Read more: 16 tips to not waste money on your first cruise

Skipping sunscreen


Even if it's cloudy and you're sitting underneath an umbrella, you should still apply sunscreen. 

One of my biggest mistakes from my cruise onboard MSC Seashore was thinking that I didn't need any due to the weather conditions when visiting Ibiza. I figured I didn't need to waste the sunscreen I had if I was comfortably sitting under a beach umbrella. 

When I got to dinner, I realized that my chest and shoulders were pretty burnt. The rest of the cruise wasn't too enjoyable because of the pain. I'd wince whenever I was in the shower! 

Forgetting to bring over-the-counter medications 


To save money, I tend to purchase the majority of my over-the-counter medications from Costco. My allergy medication, for instance, costs just $12 for a 365-day supply!

Whenever I cruise, I tend to pack a mini-pharmacy out of fear of feeling ill and not being able to fully enjoy my time onboard. When sailing on Carnival Celebration, I had forgotten cold & flu medication, and as luck would have it, I ended up catching a mild cold. 

Medications onboard tend to cost more than ashore, so I was thankful we were docked in San Juan that particular day because I found a Walgreens close to the cruise pier. Had we been at sea, I would have had to pay whatever the onboard price was for cold & flu medication, as I wouldn't have wanted to go the remaining cruise feeling sick. 

While the outcome of my forgetfulness wasn't the end of the world, I would have preferred to have the medication on hand, rather than waste time at a drug store in Puerto Rico. 

Read more: How to make your own DIY cruise first aid kit

Using the ATM for cash


Before my Symphony of the Seas sailing, I forgot to go visit my bank to get cash from the ATM before leaving, so I grudgingly went to the ship's ATM once onboard. Afterward, I learned that I could have gone to the casino, charged $50 to my onboard account, and then simply cashed out. It's such a good hack when you need more cash but want to avoid the pesky fees.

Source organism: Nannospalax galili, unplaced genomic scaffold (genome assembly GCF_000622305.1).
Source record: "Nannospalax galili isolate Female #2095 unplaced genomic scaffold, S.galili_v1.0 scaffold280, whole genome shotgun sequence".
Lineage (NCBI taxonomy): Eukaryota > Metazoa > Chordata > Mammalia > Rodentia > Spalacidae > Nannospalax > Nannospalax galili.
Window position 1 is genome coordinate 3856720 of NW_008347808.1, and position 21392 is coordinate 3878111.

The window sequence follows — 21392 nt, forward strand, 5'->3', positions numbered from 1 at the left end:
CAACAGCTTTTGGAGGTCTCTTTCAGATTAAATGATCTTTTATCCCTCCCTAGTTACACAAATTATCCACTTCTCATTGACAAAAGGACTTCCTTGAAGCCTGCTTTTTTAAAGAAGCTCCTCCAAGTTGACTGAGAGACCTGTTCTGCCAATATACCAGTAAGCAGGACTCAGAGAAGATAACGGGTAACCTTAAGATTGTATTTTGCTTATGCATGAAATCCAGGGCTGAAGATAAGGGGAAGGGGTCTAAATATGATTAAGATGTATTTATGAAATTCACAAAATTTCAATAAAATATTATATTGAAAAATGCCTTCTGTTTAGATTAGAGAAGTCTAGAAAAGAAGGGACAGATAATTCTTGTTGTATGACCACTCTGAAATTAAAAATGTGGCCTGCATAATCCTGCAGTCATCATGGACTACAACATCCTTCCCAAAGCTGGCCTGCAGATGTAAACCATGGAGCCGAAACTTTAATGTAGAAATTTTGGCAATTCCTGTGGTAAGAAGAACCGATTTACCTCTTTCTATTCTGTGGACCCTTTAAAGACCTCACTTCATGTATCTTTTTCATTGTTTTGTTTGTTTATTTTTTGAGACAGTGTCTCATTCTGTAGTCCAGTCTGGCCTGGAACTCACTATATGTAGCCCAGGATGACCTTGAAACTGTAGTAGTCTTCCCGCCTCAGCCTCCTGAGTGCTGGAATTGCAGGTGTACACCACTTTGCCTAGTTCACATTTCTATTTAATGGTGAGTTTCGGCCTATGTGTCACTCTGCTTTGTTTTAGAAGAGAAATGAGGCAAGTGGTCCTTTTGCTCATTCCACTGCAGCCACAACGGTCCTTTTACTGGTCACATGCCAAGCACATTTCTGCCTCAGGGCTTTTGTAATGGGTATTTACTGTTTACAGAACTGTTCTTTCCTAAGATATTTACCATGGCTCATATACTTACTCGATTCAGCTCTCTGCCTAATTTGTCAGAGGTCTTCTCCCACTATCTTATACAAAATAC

Even though you don't need cash while onboard since you charge all of your onboard purchases to your cruise card, it does come in handy for the occasional tip. At the end of the cruise, I like to leave my cabin steward some cash as a token of appreciation for their hard work! 

It's also good to have cash when going ashore, especially if your credit card charges foreign transaction fees. Local vendors don't always have access to a card reader, either, which could impact your ability to buy a souvenir. Plus, those who want to play table games at the casino need cash. 

Read more: How much cash should you bring on a cruise?

Not packing enough toiletries


When it comes to things like shampoo, conditioner, face wash, and styling products, I always seem to pack the right amount. Contact solution, however, is a different story. When sailing on Celebrity Ascent, for example, I ran out two days early. Thankfully, I had a spare pair of contacts that I was able to use to replace the dried-out ones, but I had to wear my glasses on disembarkation day. 

There was no way I was buying any on the ship, either! Had I run out earlier, I may have considered it, but with only two days left and a full bottle at home (shout out to buying in bulk from Costco!), I wasn't going to pay for a small bottle onboard. 

There has also been more than one sailing when my contacts have become irritated, and I've run out of spares. I don't know why, after nearly two dozen cruises, I'm still struggling with eye products, but it's something I'm striving to get better about!

Read more: What Toiletries to Pack for a Cruise (Packing List)

Waiting until the last minute to book airfare

Delta Airlines

When I booked my last-minute cruise onboard Celebrity Ascent, I immediately began to think about my airfare options. I have status with both American Airlines and Delta; however, in this case, it made more sense to fly with Delta due to a flight credit that needed to be redeemed. 

While the overall flight cost was around $870, I had a little over $500 in credits to use, so I only paid $357.46 out-of-pocket. This cost was cheaper than a last-minute flight on American, albeit the latter would have been direct from Charlotte to Fort Lauderdale. 

Even though this is less of a "mistake" and more of a learning experience, one of the negative aspects of booking a last-minute cruise is dealing with inflated airfare. I'm thankful I was able to help mitigate the cost, otherwise I would've been out nearly $900 in addition to my cruise fare!